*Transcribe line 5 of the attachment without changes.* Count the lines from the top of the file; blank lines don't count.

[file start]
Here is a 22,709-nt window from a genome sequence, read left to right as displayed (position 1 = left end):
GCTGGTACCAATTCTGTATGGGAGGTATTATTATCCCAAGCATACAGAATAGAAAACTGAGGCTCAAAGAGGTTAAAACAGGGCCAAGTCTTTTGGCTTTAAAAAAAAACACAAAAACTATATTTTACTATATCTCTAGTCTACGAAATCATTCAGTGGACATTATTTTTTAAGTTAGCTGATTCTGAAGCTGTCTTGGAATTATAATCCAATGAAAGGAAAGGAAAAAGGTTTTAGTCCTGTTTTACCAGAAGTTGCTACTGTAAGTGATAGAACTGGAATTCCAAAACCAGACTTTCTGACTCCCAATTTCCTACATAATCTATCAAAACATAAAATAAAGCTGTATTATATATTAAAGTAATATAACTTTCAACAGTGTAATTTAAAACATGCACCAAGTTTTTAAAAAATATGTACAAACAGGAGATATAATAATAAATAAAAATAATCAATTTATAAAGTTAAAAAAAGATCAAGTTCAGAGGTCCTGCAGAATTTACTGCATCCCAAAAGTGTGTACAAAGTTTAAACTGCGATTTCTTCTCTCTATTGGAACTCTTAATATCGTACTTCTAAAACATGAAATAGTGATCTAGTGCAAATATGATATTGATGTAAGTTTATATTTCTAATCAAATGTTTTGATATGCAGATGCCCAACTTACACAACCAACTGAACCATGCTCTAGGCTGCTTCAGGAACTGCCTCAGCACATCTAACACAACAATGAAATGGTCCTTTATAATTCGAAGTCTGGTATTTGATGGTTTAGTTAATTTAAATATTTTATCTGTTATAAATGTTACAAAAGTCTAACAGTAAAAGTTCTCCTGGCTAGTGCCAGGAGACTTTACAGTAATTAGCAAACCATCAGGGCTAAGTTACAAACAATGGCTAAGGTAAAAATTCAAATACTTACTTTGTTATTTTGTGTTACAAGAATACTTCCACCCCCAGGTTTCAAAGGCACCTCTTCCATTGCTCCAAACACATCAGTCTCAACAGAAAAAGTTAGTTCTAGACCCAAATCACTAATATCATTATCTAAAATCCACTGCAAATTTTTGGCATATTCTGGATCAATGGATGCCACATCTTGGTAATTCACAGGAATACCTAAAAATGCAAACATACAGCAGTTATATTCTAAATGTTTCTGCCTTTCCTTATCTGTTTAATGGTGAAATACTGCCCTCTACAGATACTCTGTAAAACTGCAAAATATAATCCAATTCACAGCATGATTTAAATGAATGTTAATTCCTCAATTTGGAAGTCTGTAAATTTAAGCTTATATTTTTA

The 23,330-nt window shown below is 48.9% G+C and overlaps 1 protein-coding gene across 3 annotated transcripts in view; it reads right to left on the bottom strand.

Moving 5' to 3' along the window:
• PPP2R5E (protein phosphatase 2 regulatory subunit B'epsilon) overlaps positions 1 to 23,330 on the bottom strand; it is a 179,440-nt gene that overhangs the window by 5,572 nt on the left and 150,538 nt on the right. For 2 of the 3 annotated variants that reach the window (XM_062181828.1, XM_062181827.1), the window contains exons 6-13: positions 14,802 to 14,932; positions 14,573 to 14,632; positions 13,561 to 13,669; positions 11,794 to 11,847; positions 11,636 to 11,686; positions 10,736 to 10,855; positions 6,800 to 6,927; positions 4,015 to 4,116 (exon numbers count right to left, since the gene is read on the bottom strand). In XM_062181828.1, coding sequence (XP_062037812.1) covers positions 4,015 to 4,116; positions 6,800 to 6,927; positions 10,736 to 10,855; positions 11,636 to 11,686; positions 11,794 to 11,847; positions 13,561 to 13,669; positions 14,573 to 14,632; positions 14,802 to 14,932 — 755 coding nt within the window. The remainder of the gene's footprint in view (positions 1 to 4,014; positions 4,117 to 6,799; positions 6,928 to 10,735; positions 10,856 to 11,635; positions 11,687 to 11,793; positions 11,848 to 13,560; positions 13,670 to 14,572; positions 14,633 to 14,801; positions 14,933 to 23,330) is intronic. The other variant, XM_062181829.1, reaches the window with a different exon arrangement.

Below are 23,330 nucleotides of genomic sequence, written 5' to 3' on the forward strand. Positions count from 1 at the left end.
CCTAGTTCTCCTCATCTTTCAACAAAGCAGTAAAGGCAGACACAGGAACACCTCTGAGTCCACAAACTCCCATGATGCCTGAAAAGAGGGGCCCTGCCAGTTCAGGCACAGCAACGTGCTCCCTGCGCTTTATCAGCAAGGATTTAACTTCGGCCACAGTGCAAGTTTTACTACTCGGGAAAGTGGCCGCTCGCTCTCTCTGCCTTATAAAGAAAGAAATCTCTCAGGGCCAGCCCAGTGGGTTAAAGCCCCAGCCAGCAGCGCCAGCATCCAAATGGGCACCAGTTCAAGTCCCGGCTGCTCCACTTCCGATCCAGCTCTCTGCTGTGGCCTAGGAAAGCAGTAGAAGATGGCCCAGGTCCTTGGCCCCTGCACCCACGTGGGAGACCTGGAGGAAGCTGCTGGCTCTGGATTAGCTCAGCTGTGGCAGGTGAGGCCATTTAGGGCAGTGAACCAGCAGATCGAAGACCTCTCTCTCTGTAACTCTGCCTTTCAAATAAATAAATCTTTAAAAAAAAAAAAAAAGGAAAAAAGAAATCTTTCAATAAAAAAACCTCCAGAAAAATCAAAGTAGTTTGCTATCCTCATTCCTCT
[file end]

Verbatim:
• PPP2R5E (protein phosphatase 2 regulatory subunit B'epsilon) overlaps positions 1 to 23,330 on the bottom strand; it is a 179,440-nt gene that overhangs the window by 5,572 nt on the left and 150,538 nt on the right. For 2 of the 3 annotated variants that reach the window (XM_062181828.1, XM_062181827.1), the window contains exons 6-13: positions 14,802 to 14,932; positions 14,573 to 14,632; positions 13,561 to 13,669; positions 11,794 to 11,847; positions 11,636 to 11,686; positions 10,736 to 10,855; positions 6,800 to 6,927; positions 4,015 to 4,116 (exon numbers count right to left, since the gene is read on the bottom strand). In XM_062181828.1, coding sequence (XP_062037812.1) covers positions 4,015 to 4,116; positions 6,800 to 6,927; positions 10,736 to 10,855; positions 11,636 to 11,686; positions 11,794 to 11,847; positions 13,561 to 13,669; positions 14,573 to 14,632; positions 14,802 to 14,932 — 755 coding nt within the window. The remainder of the gene's footprint in view (positions 1 to 4,014; positions 4,117 to 6,799; positions 6,928 to 10,735; positions 10,856 to 11,635; positions 11,687 to 11,793; positions 11,848 to 13,560; positions 13,670 to 14,572; positions 14,633 to 14,801; positions 14,933 to 23,330) is intronic. The other variant, XM_062181829.1, reaches the window with a different exon arrangement.